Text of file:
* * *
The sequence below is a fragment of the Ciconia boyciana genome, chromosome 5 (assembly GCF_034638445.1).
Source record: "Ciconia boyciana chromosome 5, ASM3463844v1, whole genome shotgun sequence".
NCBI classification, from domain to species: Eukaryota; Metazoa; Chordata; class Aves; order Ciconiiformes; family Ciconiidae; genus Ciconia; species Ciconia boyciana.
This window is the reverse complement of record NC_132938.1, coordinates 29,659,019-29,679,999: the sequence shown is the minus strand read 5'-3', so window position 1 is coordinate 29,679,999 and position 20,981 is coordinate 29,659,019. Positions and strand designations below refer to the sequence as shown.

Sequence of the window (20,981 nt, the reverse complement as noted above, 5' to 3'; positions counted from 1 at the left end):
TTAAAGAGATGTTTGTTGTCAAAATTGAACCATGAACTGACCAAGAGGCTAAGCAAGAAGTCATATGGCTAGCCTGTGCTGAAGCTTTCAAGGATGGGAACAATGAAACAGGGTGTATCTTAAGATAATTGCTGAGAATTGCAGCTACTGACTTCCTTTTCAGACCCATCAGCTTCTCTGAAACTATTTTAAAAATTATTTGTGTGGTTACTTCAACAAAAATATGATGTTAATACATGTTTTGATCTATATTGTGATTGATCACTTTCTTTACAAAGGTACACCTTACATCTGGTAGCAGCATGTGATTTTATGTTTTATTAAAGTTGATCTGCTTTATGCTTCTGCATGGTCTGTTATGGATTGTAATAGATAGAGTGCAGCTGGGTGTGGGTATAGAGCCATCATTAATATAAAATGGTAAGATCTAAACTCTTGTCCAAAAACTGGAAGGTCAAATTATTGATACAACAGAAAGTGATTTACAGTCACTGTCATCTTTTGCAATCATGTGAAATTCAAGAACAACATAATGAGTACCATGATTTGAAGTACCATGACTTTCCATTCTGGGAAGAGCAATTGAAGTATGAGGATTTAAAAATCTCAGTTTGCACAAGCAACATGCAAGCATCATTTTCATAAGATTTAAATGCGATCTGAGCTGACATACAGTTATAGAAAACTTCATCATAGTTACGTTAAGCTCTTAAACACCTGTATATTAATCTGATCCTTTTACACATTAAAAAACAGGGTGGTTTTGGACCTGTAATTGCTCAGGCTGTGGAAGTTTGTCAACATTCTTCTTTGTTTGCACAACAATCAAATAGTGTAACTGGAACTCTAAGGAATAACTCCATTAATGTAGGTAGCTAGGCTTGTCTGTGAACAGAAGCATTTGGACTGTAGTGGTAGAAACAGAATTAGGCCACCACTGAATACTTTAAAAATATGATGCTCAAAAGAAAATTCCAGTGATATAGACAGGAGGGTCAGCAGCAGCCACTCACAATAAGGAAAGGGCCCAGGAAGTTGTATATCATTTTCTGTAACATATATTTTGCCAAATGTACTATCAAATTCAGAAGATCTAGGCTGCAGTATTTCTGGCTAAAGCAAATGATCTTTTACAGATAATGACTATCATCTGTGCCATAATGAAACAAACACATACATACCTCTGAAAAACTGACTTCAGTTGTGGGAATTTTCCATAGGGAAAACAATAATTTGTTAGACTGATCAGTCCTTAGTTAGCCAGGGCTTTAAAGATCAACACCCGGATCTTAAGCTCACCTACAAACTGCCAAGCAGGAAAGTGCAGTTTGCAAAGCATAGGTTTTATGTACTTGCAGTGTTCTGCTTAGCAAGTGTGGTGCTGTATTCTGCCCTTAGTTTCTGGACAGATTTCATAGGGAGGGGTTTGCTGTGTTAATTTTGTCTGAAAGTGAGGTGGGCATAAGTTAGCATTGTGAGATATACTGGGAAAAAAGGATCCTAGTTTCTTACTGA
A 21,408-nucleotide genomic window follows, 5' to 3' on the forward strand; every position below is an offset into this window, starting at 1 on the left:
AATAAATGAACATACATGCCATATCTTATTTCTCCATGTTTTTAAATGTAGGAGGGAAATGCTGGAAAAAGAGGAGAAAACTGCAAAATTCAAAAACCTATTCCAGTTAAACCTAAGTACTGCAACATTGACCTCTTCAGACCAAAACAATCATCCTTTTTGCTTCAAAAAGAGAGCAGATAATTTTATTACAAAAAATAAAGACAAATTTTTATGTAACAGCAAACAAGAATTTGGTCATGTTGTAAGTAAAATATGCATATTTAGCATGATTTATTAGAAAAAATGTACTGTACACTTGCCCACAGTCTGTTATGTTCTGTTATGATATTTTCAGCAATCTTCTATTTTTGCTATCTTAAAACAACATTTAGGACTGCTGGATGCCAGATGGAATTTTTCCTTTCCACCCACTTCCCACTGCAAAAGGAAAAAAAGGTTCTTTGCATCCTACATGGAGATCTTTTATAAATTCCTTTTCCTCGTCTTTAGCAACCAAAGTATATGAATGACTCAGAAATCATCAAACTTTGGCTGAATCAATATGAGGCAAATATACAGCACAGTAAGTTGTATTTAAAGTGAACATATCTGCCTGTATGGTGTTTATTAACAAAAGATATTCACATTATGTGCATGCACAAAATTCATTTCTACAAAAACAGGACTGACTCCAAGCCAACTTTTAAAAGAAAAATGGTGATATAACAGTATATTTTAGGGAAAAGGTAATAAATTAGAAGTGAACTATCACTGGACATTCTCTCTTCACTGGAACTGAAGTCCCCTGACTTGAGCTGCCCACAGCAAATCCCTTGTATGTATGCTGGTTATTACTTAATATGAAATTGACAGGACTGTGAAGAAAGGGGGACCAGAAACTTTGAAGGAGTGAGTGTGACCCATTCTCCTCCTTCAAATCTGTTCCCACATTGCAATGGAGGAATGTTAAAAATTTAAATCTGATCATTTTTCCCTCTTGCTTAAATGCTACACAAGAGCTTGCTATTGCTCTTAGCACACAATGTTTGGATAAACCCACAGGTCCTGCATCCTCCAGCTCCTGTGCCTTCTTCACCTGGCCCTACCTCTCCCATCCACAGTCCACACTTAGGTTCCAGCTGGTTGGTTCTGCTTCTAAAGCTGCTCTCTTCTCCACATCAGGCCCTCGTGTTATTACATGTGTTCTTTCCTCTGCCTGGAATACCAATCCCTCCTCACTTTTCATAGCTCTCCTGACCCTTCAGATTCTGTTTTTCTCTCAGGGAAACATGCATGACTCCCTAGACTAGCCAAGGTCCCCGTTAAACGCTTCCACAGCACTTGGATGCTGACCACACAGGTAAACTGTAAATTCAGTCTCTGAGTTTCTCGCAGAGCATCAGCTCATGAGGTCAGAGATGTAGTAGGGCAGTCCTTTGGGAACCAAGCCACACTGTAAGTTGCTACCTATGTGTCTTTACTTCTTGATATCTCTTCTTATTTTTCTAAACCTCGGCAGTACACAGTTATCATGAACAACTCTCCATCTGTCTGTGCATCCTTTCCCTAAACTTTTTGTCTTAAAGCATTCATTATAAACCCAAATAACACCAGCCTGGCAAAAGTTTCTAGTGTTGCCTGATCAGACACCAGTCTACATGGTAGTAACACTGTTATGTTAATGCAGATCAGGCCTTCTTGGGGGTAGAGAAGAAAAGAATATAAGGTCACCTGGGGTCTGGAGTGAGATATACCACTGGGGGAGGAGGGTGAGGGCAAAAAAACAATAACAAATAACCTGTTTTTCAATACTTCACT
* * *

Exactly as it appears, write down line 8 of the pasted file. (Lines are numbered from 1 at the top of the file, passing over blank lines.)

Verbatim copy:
AATAAATGAACATACATGCCATATCTTATTTCTCCATGTTTTTAAATGTAGGAGGGAAATGCTGGAAAAAGAGGAGAAAACTGCAAAATTCAAAAACCTATTCCAGTTAAACCTAAGTACTGCAACATTGACCTCTTCAGACCAAAACAATCATCCTTTTTGCTTCAAAAAGAGAGCAGATAATTTTATTACAAAAAATAAAGACAAATTTTTATGTAACAGCAAACAAGAATTTGGTCATGTTGTAAGTAAAATATGCATATTTAGCATGATTTATTAGAAAAAATGTACTGTACACTTGCCCACAGTCTGTTATGTTCTGTTATGATATTTTCAGCAATCTTCTATTTTTGCTATCTTAAAACAACATTTAGGACTGCTGGATGCCAGATGGAATTTTTCCTTTCCACCCACTTCCCACTGCAAAAGGAAAAAAAGGTTCTTTGCATCCTACATGGAGATCTTTTATAAATTCCTTTTCCTCGTCTTTAGCAACCAAAGTATATGAATGACTCAGAAATCATCAAACTTTGGCTGAATCAATATGAGGCAAATATACAGCACAGTAAGTTGTATTTAAAGTGAACATATCTGCCTGTATGGTGTTTATTAACAAAAGATATTCACATTATGTGCATGCACAAAATTCATTTCTACAAAAACAGGACTGACTCCAAGCCAACTTTTAAAAGAAAAATGGTGATATAACAGTATATTTTAGGGAAAAGGTAATAAATTAGAAGTGAACTATCACTGGACATTCTCTCTTCACTGGAACTGAAGTCCCCTGACTTGAGCTGCCCACAGCAAATCCCTTGTATGTATGCTGGTTATTACTTAATATGAAATTGACAGGACTGTGAAGAAAGGGGGACCAGAAACTTTGAAGGAGTGAGTGTGACCCATTCTCCTCCTTCAAATCTGTTCCCACATTGCAATGGAGGAATGTTAAAAATTTAAATCTGATCATTTTTCCCTCTTGCTTAAATGCTACACAAGAGCTTGCTATTGCTCTTAGCACACAATGTTTGGATAAACCCACAGGTCCTGCATCCTCCAGCTCCTGTGCCTTCTTCACCTGGCCCTACCTCTCCCATCCACAGTCCACACTTAGGTTCCAGCTGGTTGGTTCTGCTTCTAAAGCTGCTCTCTTCTCCACATCAGGCCCTCGTGTTATTACATGTGTTCTTTCCTCTGCCTGGAATACCAATCCCTCCTCACTTTTCATAGCTCTCCTGACCCTTCAGATTCTGTTTTTCTCTCAGGGAAACATGCATGACTCCCTAGACTAGCCAAGGTCCCCGTTAAACGCTTCCACAGCACTTGGATGCTGACCACACAGGTAAACTGTAAATTCAGTCTCTGAGTTTCTCGCAGAGCATCAGCTCATGAGGTCAGAGATGTAGTAGGGCAGTCCTTTGGGAACCAAGCCACACTGTAAGTTGCTACCTATGTGTCTTTACTTCTTGATATCTCTTCTTATTTTTCTAAACCTCGGCAGTACACAGTTATCATGAACAACTCTCCATCTGTCTGTGCATCCTTTCCCTAAACTTTTTGTCTTAAAGCATTCATTATAAACCCAAATAACACCAGCCTGGCAAAAGTTTCTAGTGTTGCCTGATCAGACACCAGTCTACATGGTAGTAACACTGTTATGTTAATGCAGATCAGGCCTTCTTGGGGGTAGAGAAGAAAAGAATATAAGGTCACCTGGGGTCTGGAGTGAGATATACCACTGGGGGAGGAGGGTGAGGGCAAAAAAACAATAACAAATAACCTGTTTTTCAATACTTCACT